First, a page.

Iowa officials on Monday certified a Republican candidate as the winner by six votes of an open seat in the US House, in what is shaping up to be the closest congressional election in decades. Republican Mariannette Miller-Meeks finished ahead of Democrat Rita Hart in Iowa’s 2nd Congressional District after a recount saw her 47-vote lead steadily dwindle to single digits. The state Board of Canvass voted 5-0 to certify Miller-Meeks as the winner over Hart by a count of 196,964 to 196,958. The board, which includes Gov. Kim Reynolds, also certified President Trump as the winner of the state’s six electoral votes. The board is made up of three Republicans and two Democrats. If it withstands expected legal challenges, Miller-Meeks' margin of victory would amount to the closest US House race since 1984 and the tightest in Iowa since 1916.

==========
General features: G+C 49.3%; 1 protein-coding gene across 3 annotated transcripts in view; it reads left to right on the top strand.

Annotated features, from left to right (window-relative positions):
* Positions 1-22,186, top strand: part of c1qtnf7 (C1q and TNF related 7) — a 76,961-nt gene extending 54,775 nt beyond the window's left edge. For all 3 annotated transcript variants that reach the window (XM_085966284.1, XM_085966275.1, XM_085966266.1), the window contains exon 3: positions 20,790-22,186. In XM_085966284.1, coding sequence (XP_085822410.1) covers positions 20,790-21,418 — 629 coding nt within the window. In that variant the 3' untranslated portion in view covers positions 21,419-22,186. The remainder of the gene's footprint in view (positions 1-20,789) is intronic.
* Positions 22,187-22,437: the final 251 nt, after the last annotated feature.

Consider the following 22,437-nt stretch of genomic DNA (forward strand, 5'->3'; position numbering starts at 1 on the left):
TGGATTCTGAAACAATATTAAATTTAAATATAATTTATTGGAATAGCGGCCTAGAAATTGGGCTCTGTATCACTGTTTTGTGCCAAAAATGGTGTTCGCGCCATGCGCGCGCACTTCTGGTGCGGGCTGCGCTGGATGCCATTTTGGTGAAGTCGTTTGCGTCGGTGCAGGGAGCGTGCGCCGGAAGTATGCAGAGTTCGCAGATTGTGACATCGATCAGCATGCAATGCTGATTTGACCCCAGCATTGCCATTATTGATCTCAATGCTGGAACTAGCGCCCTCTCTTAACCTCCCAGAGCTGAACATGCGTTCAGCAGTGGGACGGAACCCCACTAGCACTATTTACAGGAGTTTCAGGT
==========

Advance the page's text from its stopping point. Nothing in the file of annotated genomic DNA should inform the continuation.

"That race alone reinforces that every vote counts and can make a difference," said Secretary of State Paul Pate, the state's commissioner of elections and a canvass board member. Hart's campaign signaled that it will likely challenge the outcome legally; it has two days to do so. Such a filing would trigger the formation of a contest court consisting of Iowa Chief Justice Susan Christensen and four district judges, who would be appointed. The panel would be expected to rule on which candidate is entitled to hold the office by Dec. 8. If the court ruled in favor of Miller-Meeks, Hart could file a final appeal with the Democratic-controlled US House, which has the power to judge its members’ elections and has intervened in the past on rare occasions. Historically, a margin of victory like this would earn the winner, including a president, a nickname. Lyndon Johnson became "Landslide Lyndon" after winning a Texas Senate race by 87 votes, per his Senate biography.
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